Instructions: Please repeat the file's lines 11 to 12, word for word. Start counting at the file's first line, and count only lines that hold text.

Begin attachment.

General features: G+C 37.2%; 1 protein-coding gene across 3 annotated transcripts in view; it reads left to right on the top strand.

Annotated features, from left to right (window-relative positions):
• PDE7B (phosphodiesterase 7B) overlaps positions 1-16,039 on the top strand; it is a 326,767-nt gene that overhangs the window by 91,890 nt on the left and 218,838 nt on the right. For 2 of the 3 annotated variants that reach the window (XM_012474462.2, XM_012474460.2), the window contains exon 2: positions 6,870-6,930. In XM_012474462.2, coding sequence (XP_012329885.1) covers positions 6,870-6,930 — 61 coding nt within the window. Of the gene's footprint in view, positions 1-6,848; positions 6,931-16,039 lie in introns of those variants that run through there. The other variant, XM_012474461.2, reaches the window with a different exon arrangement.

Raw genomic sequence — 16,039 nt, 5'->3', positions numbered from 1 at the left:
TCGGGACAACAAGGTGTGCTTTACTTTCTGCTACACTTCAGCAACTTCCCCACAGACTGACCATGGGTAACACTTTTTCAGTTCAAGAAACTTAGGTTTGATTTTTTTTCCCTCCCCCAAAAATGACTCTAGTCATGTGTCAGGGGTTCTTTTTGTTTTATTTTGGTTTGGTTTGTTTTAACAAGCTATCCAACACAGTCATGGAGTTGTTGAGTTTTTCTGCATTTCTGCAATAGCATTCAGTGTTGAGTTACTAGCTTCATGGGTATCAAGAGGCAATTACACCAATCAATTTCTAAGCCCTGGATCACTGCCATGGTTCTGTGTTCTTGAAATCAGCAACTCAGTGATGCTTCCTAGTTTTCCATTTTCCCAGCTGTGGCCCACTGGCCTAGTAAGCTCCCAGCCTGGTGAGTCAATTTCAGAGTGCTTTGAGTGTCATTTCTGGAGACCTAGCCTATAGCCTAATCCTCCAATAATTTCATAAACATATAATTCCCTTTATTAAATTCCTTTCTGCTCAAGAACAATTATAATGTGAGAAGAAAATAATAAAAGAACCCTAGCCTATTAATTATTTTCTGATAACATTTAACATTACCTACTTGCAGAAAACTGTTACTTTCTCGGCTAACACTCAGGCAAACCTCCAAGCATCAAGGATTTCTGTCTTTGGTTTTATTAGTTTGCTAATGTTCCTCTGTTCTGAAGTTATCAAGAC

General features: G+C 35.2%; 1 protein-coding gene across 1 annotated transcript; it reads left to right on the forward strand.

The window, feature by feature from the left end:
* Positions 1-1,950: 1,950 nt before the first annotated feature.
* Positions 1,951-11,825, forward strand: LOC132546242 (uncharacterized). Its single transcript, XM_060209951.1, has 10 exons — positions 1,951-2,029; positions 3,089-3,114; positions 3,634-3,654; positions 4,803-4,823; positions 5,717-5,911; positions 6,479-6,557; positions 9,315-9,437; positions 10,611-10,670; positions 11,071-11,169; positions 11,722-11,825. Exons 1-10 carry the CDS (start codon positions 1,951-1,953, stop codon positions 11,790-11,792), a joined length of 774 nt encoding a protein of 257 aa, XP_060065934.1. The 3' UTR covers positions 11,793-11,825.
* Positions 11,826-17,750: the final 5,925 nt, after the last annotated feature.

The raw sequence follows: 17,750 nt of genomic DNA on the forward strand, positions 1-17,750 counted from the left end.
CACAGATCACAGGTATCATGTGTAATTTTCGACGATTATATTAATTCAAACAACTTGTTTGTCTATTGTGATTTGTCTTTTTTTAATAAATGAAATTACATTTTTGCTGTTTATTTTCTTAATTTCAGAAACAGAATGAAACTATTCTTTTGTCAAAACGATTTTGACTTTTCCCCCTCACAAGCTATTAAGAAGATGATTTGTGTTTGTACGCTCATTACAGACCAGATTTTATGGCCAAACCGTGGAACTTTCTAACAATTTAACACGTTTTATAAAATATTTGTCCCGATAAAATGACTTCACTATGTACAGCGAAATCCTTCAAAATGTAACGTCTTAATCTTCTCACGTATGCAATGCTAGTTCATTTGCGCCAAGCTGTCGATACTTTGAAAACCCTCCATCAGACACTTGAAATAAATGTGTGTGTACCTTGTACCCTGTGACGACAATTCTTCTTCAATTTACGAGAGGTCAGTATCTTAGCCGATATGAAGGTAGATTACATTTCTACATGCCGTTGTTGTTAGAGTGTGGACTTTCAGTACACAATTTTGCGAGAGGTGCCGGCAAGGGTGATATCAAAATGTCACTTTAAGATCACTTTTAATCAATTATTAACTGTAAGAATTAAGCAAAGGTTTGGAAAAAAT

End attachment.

The raw sequence follows: 17,750 nt of genomic DNA on the forward strand, positions 1-17,750 counted from the left end.
CACAGATCACAGGTATCATGTGTAATTTTCGACGATTATATTAATTCAAACAACTTGTTTGTCTATTGTGATTTGTCTTTTTTTAATAAATGAAATTACATTTTTGCTGTTTATTTTCTTAATTTCAGAAACAGAATGAAACTATTCTTTTGTCAAAACGATTTTGACTTTTCCCCCTCACAAGCTATTAAGAAGATGATTTGTGTTTGTACGCTCATTACAGACCAGATTTTATGGCCAAACCGTGGAACTTTCTAACAATTTAACACGTTTTATAAAATATTTGTCCCGATAAAATGACTTCACTATGTACAGCGAAATCCTTCAAAATGTAACGTCTTAATCTTCTCACGTATGCAATGCTAGTTCATTTGCGCCAAGCTGTCGATACTTTGAAAACCCTCCATCAGACACTTGAAATAAATGTGTGTGTACCTTGTACCCTGTGACGACAATTCTTCTTCAATTTACGAGAGGTCAGTATCTTAGCCGATATGAAGGTAGATTACATTTCTACATGCCGTTGTTGTTAGAGTGTGGACTTTCAGTACACAATTTTGCGAGAGGTGCCGGCAAGGGTGATATCAAAATGTCACTTTAAGATCACTTTTAATCAATTATTAACTGTAAGAATTAAGCAAAGGTTTGGAAAAAAT